In summary, the 1 in 6 statistic is supported by solid scientific research, including a study conducted by the U.S. Centers for Disease Control, and is likely an underestimate of the actual prevalence. Furthermore, this widespread problem contributes to mental health, personal and work difficulties of many men.
Yet few people are aware that there are just as many men who experienced sexual abuse as children as there are who develop prostate cancer, the most common cancer among men and one of the leading causes of cancer death among men. And few know that the 21 million men with histories of childhood sexual abuse are more than 4 times the number with heart disease, the leading cause of death among men. Please consider helping to educate others by letting them know about this page, www.1in6.org/thestatistic.
- Dube, S.R., Anda, R.F., Whitfield, C.L., et al. (2005). Long-term consequences of childhood sexual abuse by gender of victim. American Journal of Preventive Medicine, 28, 430-438.
- Briere, J. & Elliot, D.M. (2003). Prevalence and psychological sequelae of self-reported childhood physical and sexual abuse in a general population sample of men and women. Child Abuse & Neglect, 27, 1205-1222.
- Holmes, W.C., & Slap, G.B. (1998). Sexual abuse of boys: Definition, prevalence, correlates, sequelae, and management. Journal of the American Medical Association (JAMA), 280, 1855-1862.
- Lisak, D., Hopper, J. & Song, P. (1996). Factors in the cycle of violence: Gender rigidity and emotional constriction. Journal of Traumatic Stress, 9, 721-743.
- Finkelhor, D., Hotaling, G., Lewis, I. A., & Smith, C. (1990). Sexual abuse in a national survey of adult men and women: Prevalence, characteristics, and risk factors. Child Abuse & Neglect, 14, 19-28.
- Holmes, G.R., Offen, L., & Waller, G. (1997). See no evil, hear no evil, speak no evil: Why do relatively few male victims of childhood sexual abuse receive help for abuse-related issues in adulthood? Clinical Psychology Review, 17, 69-88.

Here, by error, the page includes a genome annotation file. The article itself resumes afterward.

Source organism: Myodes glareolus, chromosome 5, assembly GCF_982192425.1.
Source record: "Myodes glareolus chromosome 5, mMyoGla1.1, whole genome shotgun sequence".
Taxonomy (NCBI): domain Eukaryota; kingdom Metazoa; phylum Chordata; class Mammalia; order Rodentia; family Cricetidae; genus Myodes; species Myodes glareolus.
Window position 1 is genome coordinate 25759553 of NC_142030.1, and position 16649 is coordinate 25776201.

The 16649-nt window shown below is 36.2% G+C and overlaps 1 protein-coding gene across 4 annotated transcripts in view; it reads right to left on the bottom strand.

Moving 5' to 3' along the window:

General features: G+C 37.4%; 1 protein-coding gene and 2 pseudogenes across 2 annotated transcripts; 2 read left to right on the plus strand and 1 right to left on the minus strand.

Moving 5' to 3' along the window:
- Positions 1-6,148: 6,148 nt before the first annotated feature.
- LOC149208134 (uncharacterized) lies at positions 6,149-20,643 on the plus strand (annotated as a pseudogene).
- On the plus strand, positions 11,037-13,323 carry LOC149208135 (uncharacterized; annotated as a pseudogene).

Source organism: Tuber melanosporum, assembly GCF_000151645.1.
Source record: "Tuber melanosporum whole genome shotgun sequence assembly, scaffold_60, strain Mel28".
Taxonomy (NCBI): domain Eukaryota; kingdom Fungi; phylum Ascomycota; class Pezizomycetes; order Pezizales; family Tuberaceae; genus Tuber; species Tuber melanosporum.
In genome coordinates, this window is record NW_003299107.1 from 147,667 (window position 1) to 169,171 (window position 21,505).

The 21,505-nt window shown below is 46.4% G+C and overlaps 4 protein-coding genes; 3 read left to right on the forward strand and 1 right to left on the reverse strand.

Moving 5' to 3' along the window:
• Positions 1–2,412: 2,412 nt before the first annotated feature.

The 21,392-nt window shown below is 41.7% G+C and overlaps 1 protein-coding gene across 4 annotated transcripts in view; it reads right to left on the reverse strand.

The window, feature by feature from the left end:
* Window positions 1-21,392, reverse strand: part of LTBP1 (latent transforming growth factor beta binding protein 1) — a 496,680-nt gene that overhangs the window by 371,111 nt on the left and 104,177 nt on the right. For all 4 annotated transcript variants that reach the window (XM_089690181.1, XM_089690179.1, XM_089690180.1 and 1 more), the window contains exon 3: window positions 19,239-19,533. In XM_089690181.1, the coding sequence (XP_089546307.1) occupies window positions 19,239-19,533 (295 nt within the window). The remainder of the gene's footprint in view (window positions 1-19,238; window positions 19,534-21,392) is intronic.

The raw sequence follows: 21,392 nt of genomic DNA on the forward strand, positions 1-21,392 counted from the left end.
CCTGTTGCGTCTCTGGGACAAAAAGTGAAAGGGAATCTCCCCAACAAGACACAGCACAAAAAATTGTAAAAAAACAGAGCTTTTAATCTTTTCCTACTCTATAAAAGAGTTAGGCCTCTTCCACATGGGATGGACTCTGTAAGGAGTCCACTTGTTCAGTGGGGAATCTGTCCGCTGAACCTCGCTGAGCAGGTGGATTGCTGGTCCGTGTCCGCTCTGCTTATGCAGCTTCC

- Widom, C.S. & Morris, S. (1997). Accuracy of adult recollections of childhood victimization part 2. Childhood sexual abuse. Psychological Assessment, 9, 34-46.
- Widom (1999). Posttraumatic stress disorder in abused and neglected children grown up. American Journal of Psychiatry, 156, 1223-1229.
- Felitti, V.J., Anda, R.F., Nordenberg, D., Williamson, D.F., Spitz, A.M., et al. (1998). Relationship of childhood abuse and household dysfunction to many of the leading causes of death in adults. American Journal of Preventive Medicine, 14, 245-258.
- Lisak, D. & Luster, L. (1994). Educational, occupational and relationship histories of men who were sexually and/or physically abused as children. Journal of Traumatic Stress, 7, 507-523.
*There are many more studies than these referencing the one in six statistic. Our goal here is to summarize some key research that has been published by respected scientists, in reputable journals, after their work was reviewed and approved by their scientific peers. For a detailed discussion of definitions and research methods, see former advisory board member Dr. Jim Hopper’s Sexual Abuse of Males.